I attended the funeral of my six month old niece Jolee, last week. She rests by her sister on a hill overlooking our family's childhood home.
I felt raw. Even though she had been struggling with her health since birth and her death was expected, it was hard. Especially since this was the second time our family has watched my sister and her husband go through the process of burying a child.
But what I saw was beautiful as well. It was a funeral done well, with a family doing it's best to support each other. Seven out of eight siblings came from all over the country- sometimes at great personal sacrifice. They were there to cry with each other. They helped babysit. They set up the viewing at my parent's home. They prepped food. They helped reduce costs for little Jo's parents and mourned with them by digging the grave themselves and filling it.
My sister commented over and over again how much she learned about the strength of a family, how vital it is, and how she wishes everyone had it. We were grateful to be there with her. Not always knowing what to do, sometimes doing the wrong thing, but we were there.
And it mattered that we were there.
But here's the thing: do you think that the 8 of us siblings were always like this?
Uh, no. I'm sure our parents despaired of us EVER being like this. Thankfully, there is a beautiful thing called "growing up".
See if any of these things have happened in your family:
But through it all, after childhood we remain the best of friends. We are decent people who try to make the world a better place. We'll never win the Nobel Peace Prize or be rich or famous or anything else. But we are there for each other. In good times and especially during bad times. I call that successful parenting.
We all have times when our kids walk out the door looking like orphan children with mismatched socks, pants that are too short and hair that is uncombed. We have times when our kids are literally fighting all day, and often our house might look like a bomb went off in it. There will be times when we can't give our children all the opportunities we want to.
But those things don't matter now, and I hope my mom didn't feel like a failure when these things happened to her. Because we are incredibly grateful to her and our dad for what they DID do. They DID let us know that we could always count on them. They DID teach us right from wrong. They DID teach us to be kind. They DID teach us to serve and love each other and the community. They did a lot of things right.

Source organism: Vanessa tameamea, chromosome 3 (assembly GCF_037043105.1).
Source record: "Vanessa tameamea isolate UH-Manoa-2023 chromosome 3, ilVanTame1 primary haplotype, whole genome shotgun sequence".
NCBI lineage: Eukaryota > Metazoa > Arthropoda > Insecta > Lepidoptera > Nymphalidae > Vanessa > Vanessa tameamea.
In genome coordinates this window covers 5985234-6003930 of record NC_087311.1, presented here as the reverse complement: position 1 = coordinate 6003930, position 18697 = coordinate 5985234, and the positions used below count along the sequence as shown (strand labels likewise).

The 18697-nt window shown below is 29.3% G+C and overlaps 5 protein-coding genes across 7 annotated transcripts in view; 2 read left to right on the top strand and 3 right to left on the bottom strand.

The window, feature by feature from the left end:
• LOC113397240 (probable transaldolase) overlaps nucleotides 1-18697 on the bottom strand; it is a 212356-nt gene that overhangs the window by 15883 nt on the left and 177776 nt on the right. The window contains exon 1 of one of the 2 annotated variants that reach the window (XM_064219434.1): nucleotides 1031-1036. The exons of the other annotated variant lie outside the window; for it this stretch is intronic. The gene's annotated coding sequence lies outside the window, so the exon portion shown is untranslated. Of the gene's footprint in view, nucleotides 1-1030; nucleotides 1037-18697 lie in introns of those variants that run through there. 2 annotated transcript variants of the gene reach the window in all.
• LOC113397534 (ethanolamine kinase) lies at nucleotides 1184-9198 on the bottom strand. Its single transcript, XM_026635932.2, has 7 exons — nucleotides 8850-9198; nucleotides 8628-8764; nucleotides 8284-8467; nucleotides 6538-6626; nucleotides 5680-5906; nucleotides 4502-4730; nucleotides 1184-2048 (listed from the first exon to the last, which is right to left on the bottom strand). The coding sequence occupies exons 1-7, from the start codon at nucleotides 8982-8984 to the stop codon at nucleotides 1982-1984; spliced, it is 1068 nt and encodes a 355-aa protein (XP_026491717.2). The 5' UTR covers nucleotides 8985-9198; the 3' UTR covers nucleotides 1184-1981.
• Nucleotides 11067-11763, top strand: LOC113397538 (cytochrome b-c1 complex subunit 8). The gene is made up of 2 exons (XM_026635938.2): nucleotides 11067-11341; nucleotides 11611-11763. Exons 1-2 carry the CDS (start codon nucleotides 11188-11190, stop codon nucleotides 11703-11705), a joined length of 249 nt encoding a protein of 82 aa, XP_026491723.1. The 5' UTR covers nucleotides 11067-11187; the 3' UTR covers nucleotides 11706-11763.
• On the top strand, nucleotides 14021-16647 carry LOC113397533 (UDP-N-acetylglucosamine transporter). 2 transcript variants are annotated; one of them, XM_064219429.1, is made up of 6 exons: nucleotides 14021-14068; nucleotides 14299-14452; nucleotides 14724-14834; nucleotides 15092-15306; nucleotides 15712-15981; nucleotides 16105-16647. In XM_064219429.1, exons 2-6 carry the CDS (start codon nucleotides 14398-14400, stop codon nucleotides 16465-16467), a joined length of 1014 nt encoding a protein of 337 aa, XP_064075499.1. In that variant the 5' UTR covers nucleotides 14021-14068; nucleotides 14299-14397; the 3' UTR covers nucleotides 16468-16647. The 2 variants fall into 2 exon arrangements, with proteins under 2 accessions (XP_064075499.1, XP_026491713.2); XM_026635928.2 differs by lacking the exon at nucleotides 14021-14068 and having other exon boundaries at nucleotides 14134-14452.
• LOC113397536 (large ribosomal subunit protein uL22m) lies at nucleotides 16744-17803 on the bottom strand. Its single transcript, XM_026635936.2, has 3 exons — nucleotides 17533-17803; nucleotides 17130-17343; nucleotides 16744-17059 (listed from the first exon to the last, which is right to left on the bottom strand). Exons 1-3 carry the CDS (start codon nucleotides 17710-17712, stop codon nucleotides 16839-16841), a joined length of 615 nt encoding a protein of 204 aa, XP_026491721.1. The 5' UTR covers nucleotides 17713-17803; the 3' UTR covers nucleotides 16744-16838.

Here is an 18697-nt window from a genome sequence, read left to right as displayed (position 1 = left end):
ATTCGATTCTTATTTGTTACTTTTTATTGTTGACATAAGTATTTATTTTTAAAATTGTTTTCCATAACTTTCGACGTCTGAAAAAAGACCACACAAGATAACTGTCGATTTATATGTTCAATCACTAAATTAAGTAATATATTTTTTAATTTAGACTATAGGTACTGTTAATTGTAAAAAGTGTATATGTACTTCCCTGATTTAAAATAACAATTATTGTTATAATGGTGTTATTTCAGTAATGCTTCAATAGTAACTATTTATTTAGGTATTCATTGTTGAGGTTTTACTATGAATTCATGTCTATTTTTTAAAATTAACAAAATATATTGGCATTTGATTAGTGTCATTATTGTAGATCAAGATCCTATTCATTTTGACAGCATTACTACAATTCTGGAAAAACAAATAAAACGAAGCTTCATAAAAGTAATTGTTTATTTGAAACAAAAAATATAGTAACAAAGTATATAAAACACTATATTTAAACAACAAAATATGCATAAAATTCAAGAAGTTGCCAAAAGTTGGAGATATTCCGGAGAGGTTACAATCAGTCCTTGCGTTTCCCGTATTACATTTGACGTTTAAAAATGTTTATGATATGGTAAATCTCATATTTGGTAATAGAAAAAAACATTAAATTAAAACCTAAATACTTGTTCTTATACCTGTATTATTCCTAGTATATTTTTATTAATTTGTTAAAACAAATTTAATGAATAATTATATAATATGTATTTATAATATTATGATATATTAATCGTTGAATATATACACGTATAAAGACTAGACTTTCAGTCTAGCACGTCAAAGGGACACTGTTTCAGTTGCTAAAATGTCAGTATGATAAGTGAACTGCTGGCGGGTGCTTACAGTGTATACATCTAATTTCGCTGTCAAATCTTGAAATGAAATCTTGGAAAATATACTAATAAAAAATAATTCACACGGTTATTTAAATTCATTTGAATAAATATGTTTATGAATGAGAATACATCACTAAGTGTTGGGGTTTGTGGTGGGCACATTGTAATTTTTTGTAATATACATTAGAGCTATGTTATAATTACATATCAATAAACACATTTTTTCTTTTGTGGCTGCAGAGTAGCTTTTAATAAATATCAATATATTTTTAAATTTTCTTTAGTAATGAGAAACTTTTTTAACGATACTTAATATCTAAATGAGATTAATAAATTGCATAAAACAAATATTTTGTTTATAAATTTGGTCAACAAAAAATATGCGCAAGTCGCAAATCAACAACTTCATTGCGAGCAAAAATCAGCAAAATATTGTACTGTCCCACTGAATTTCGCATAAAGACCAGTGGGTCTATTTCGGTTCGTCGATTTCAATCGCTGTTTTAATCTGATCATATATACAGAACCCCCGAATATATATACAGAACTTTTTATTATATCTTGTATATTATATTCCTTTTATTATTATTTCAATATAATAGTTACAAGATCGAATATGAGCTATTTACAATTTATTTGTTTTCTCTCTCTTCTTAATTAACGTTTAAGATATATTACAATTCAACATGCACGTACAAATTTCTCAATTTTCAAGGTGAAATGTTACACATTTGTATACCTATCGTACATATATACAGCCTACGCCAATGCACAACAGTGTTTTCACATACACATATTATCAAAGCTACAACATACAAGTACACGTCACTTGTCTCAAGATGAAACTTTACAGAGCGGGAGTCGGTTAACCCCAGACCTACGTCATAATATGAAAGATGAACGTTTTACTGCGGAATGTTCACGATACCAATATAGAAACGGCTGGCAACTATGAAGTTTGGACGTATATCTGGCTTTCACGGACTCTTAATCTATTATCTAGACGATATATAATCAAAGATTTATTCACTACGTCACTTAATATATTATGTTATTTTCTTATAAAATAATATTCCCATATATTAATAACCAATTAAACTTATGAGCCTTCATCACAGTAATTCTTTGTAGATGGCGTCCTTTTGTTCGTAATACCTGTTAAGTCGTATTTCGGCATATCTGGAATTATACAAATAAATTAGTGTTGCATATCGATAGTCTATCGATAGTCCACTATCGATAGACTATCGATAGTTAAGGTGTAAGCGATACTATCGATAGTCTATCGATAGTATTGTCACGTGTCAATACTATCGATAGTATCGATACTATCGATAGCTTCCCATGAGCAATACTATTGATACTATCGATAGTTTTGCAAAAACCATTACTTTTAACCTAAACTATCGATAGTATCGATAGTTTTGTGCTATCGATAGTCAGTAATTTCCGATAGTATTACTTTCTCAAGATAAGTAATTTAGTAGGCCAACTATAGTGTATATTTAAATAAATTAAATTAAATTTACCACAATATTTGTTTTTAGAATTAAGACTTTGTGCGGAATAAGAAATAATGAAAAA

And then I think about my sister. How I have the privilege of holding all of my children and she does not. What really matters in our parenting when it really comes down to it? What will we remember? What will they remember? So much is trivial, and I get mad and stressed far too easily over things that don't matter. They do, but not really.
As my sister and her husband prepared themselves for little Jo's death, a lot of us went to California to go visit them and spend time with Jo. Every visitor was asked to write down something they were grateful for on the cute board in the picture above, and my sister and her husband added their gratitude as well. It was a powerful reminder that there is always something to be grateful for- even during the hardest times. They have shown me that no matter the size of your family, there can be strength, friendship and love tightly bound.
There are a lot of families like mine. But if this family cycle is not yours- you can be the one to start it. Your life and those of your children will be immeasurably better because of it. I believe God gave us families to help us through this tough thing called life, and that we will see our loved ones again.
Let's all hug our families tonight, and remember what is most important.
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